We sat out on a covered balcony on Sunday evening. It was around 5pm, one of those summer evenings that was hot but could have been hotter. In the shade it felt nice: a sit-outside-and-drink-iced-tea kind of evening fading into night. Fading into night.
I sat as close as I could to my grandmother, all 82 pounds of her. So light, 82 pounds – the weight of a growing child. She seemed so small in the wheelchair, like a little one sitting in her daddy’s office chair. Her feet were clad in teal blue slippers with those non-slip bumps all around them, but the rest of her clothes were the clothes she had always worn: a plain skirt with a button-up sweater over some sort of blouse.
“Someone needs to water my flowers,” she said quietly, motioning towards the dying plant on the patio table, the plants that are not hers to water. “I would do it, but I’m just so tired.”
I leaned in closer, and she dropped her ear towards me, happy to receive.
“We came back early to see you,” I whisper-shouted into her ear.
“That’s okay,” she said, her weak voice coming out in a mumbling stream. “You can see me for a while yet.”
* * * * *
My dad feeds her ice cream. It is hard to speak to her, when my throat is one of those miserable lumps and my eyes keep welling up, so I let her squeeze my hand and I feel her fragile skin. She used to treat my hand when I was a sick child and she’d rub the bones so hard I eventually pulled them away with a yelp. But the power in her hands is gone, and I find myself wishing for the pain.
My voice still doesn’t want to work so I hold a cup of water up to her mouth and she drinks it like a bird. Then I move Chap-stick over her dry lips. I finally manage to speak, ask her if she would like something to eat. Some soup? Some applesauce? Some coffee? I try the coffee as a testament to its goodness. It’s sweet, I tell her, just as she always liked it.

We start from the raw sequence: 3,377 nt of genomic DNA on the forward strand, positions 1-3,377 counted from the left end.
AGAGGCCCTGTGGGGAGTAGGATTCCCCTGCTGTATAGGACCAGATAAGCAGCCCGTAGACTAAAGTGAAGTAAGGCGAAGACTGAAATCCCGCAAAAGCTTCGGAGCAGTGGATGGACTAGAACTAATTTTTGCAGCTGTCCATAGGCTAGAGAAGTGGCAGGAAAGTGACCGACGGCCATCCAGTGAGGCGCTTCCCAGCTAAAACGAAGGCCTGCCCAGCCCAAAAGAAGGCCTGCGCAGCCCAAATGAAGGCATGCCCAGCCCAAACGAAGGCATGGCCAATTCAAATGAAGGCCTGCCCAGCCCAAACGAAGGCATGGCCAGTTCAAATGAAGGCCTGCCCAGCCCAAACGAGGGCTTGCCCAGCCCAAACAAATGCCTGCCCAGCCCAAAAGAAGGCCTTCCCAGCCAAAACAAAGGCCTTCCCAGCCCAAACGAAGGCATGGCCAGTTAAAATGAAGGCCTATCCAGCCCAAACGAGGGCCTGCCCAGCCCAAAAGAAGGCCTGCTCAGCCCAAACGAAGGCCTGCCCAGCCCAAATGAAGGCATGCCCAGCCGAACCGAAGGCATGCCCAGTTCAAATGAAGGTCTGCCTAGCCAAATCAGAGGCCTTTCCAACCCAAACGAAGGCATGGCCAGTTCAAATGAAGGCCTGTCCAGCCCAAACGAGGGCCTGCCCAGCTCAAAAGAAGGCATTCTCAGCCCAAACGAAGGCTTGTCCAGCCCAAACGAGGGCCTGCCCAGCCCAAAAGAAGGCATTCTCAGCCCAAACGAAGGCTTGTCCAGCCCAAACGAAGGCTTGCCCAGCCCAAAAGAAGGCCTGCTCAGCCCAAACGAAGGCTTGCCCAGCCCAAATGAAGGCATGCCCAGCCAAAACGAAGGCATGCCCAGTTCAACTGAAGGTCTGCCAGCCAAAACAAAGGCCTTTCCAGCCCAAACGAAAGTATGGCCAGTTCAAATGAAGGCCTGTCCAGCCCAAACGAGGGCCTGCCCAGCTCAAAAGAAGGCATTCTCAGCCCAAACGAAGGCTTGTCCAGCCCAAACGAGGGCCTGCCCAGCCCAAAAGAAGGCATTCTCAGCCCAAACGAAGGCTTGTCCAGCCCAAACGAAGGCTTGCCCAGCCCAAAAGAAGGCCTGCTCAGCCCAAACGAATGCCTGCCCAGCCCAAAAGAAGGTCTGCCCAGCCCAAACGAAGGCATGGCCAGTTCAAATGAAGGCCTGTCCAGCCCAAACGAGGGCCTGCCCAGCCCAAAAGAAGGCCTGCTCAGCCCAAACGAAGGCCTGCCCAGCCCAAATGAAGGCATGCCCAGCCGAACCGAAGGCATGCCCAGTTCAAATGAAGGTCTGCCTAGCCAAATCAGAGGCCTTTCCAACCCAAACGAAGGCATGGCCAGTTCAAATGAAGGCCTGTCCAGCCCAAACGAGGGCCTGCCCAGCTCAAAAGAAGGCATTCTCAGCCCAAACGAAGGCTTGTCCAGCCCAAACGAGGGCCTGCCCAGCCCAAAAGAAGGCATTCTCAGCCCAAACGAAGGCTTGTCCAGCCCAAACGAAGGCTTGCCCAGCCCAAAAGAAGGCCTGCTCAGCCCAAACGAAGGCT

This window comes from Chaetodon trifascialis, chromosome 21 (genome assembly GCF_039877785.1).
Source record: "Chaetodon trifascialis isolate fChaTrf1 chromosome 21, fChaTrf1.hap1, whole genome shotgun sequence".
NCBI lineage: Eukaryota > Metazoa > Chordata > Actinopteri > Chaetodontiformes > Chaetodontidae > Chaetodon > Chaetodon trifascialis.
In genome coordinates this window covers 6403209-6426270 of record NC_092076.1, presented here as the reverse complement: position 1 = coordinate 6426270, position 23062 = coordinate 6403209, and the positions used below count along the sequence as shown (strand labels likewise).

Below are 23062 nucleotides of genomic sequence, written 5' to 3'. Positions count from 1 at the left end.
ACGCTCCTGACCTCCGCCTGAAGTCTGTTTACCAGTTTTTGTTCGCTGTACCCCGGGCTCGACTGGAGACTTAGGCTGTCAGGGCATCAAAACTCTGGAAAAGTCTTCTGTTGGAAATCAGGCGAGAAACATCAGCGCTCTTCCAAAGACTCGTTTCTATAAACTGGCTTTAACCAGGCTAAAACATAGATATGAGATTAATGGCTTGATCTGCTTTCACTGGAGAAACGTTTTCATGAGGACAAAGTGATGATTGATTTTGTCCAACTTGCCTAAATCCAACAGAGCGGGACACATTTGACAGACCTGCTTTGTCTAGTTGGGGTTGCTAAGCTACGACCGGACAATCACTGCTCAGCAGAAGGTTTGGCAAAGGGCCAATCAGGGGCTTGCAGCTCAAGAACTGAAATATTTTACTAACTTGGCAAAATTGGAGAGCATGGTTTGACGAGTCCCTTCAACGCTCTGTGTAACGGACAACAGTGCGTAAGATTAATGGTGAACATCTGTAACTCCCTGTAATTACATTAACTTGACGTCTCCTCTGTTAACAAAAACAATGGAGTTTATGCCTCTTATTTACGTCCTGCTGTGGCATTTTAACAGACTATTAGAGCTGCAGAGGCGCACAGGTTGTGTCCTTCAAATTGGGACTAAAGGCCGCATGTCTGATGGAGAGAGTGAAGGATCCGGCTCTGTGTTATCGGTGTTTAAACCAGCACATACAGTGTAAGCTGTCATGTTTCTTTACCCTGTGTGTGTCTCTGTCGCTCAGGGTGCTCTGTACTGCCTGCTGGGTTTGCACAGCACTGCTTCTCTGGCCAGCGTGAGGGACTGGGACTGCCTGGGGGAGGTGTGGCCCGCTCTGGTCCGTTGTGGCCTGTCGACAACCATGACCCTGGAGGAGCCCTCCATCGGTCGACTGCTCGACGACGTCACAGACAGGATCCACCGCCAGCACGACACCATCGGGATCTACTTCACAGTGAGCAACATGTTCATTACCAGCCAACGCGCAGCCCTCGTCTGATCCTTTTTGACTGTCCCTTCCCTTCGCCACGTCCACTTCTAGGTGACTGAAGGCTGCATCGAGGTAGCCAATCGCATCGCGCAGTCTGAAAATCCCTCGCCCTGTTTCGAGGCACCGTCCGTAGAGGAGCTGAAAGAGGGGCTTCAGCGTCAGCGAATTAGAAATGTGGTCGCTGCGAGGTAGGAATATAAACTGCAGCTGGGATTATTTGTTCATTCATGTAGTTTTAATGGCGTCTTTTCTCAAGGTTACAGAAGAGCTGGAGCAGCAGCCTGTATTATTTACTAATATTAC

She leans towards me.
“I don’t drink coffee anymore – they put my pills in it.”
I look questioningly at the mug. My dad laughs.
* * * * *
My dad talks to her in Pennsylvania Dutch, and she responds in brighter tones, as if something buried was coming alive. He asks her about her recent dreams, and she responds. I do not know this language. It is a strange combination of foreign and familiar to me.
Later my dad tells me what she said, that she has been dreaming a lot about her parents.
“I just get so tired of missing them,” she had said wistfully.
* * * * *
My dad had told me of their previous visit, how she took a small part of her skirt and folded it and moved it and folded it, over and over again. Finally my mom realized what she was doing: grandma was binding a quilt. She had done that practically her whole life, and in these days when her mind seems absent a fair amount of the time, it’s almost like her body goes back to what it remembers. So my mom handed her a piece of fabric, and she folded it and creased it and smoothed it, refolded it and creased it and smoothed it again. And again.
Her hands moved in a slow rhythm of life – there were years of history in those movements. She was a small girl, learning to quilt. She was a newly-wed, quilting for extra money. She was a new mom, a baby on the floor beside her. She was in her middle age, quilting for her business. She was a recent widow, quilting through her grief.
In that moment of imaginary quilting, she was not 92: she was 9 and 18 and 23 and 45 and 60. She was an entire life.
Perhaps this is why it is so important that we do not overlook the older ones among us: they are the embodiment of an entire life, and every age they have ever been is there for us to see, for us to bear witness to. They are years within years within years, layers of wisdom and experience, heartache and hope, death and life.
The veins and wrinkled skin and whispered memories form a topography, a stunning landscape, a map by which we who are so lost can hope to find our way.